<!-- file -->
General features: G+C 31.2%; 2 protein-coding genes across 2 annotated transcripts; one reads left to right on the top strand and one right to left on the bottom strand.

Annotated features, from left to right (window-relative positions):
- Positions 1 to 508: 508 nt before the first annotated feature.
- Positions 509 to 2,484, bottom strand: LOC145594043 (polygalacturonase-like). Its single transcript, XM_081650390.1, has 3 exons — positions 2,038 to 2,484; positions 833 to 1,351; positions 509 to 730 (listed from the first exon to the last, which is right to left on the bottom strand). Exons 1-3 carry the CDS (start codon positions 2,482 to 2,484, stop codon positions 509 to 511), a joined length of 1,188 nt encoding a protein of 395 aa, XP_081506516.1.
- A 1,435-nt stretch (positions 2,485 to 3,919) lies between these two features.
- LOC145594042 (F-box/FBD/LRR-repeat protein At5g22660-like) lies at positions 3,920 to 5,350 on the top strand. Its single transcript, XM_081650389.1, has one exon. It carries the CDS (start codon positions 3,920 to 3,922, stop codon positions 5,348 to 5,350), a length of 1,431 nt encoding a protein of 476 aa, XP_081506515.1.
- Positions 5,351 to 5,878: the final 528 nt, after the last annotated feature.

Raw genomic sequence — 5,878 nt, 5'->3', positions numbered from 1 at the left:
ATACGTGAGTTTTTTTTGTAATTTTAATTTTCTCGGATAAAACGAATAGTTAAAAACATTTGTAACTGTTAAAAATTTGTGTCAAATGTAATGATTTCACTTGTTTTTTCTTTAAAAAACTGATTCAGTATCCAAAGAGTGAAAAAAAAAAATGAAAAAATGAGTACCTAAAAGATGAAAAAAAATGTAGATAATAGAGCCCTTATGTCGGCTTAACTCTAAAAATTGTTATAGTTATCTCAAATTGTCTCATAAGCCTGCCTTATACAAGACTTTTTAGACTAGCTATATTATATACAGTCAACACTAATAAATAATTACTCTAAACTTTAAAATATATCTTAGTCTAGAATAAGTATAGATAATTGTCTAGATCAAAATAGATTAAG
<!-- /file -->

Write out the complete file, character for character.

General features: G+C 31.2%; 2 protein-coding genes across 2 annotated transcripts; one reads left to right on the top strand and one right to left on the bottom strand.

Annotated features, from left to right (window-relative positions):
- Positions 1 to 508: 508 nt before the first annotated feature.
- Positions 509 to 2,484, bottom strand: LOC145594043 (polygalacturonase-like). Its single transcript, XM_081650390.1, has 3 exons — positions 2,038 to 2,484; positions 833 to 1,351; positions 509 to 730 (listed from the first exon to the last, which is right to left on the bottom strand). Exons 1-3 carry the CDS (start codon positions 2,482 to 2,484, stop codon positions 509 to 511), a joined length of 1,188 nt encoding a protein of 395 aa, XP_081506516.1.
- A 1,435-nt stretch (positions 2,485 to 3,919) lies between these two features.
- LOC145594042 (F-box/FBD/LRR-repeat protein At5g22660-like) lies at positions 3,920 to 5,350 on the top strand. Its single transcript, XM_081650389.1, has one exon. It carries the CDS (start codon positions 3,920 to 3,922, stop codon positions 5,348 to 5,350), a length of 1,431 nt encoding a protein of 476 aa, XP_081506515.1.
- Positions 5,351 to 5,878: the final 528 nt, after the last annotated feature.

Raw genomic sequence — 5,878 nt, 5'->3', positions numbered from 1 at the left:
ATACGTGAGTTTTTTTTGTAATTTTAATTTTCTCGGATAAAACGAATAGTTAAAAACATTTGTAACTGTTAAAAATTTGTGTCAAATGTAATGATTTCACTTGTTTTTTCTTTAAAAAACTGATTCAGTATCCAAAGAGTGAAAAAAAAAAATGAAAAAATGAGTACCTAAAAGATGAAAAAAAATGTAGATAATAGAGCCCTTATGTCGGCTTAACTCTAAAAATTGTTATAGTTATCTCAAATTGTCTCATAAGCCTGCCTTATACAAGACTTTTTAGACTAGCTATATTATATACAGTCAACACTAATAAATAATTACTCTAAACTTTAAAATATATCTTAGTCTAGAATAAGTATAGATAATTGTCTAGATCAAAATAGATTAAG